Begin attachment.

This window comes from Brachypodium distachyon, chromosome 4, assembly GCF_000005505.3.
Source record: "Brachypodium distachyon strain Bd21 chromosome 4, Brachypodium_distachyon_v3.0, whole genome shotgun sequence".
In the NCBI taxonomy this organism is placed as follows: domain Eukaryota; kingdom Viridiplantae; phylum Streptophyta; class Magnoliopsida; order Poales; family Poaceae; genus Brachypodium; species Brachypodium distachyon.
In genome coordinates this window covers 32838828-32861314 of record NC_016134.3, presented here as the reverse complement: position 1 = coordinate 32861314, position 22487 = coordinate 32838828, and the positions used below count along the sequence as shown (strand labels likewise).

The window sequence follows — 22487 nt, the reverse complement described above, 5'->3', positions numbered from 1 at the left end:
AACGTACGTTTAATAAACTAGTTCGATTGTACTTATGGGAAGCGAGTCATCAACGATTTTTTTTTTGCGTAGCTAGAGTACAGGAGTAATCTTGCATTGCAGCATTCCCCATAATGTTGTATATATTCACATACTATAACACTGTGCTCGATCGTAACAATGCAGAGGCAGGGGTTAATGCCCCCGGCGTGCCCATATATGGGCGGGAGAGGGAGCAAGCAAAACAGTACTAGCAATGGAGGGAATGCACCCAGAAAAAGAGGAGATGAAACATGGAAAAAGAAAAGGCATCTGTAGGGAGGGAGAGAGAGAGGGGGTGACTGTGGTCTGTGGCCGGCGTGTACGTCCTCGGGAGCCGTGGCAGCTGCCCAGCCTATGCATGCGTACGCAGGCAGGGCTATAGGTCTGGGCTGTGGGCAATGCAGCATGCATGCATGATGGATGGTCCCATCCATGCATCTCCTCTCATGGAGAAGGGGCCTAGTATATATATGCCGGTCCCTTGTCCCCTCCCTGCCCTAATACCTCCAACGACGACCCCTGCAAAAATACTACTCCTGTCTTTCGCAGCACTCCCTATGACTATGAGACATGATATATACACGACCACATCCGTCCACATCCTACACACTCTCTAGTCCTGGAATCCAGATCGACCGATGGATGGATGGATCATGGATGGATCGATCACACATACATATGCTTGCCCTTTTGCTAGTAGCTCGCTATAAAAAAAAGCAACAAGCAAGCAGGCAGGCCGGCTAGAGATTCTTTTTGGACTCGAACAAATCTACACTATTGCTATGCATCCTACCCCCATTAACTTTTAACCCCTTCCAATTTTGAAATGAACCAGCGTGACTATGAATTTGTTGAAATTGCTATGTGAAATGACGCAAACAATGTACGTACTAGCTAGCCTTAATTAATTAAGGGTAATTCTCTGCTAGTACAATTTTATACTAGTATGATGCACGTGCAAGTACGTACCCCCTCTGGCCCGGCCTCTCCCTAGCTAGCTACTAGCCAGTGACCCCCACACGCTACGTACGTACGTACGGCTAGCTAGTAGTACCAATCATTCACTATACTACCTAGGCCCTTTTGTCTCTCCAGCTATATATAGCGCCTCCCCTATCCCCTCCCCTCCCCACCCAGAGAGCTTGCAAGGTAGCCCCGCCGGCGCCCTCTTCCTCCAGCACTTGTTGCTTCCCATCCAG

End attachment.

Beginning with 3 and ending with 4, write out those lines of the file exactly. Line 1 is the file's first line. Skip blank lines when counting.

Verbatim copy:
In the NCBI taxonomy this organism is placed as follows: domain Eukaryota; kingdom Viridiplantae; phylum Streptophyta; class Magnoliopsida; order Poales; family Poaceae; genus Brachypodium; species Brachypodium distachyon.
In genome coordinates this window covers 32838828-32861314 of record NC_016134.3, presented here as the reverse complement: position 1 = coordinate 32861314, position 22487 = coordinate 32838828, and the positions used below count along the sequence as shown (strand labels likewise).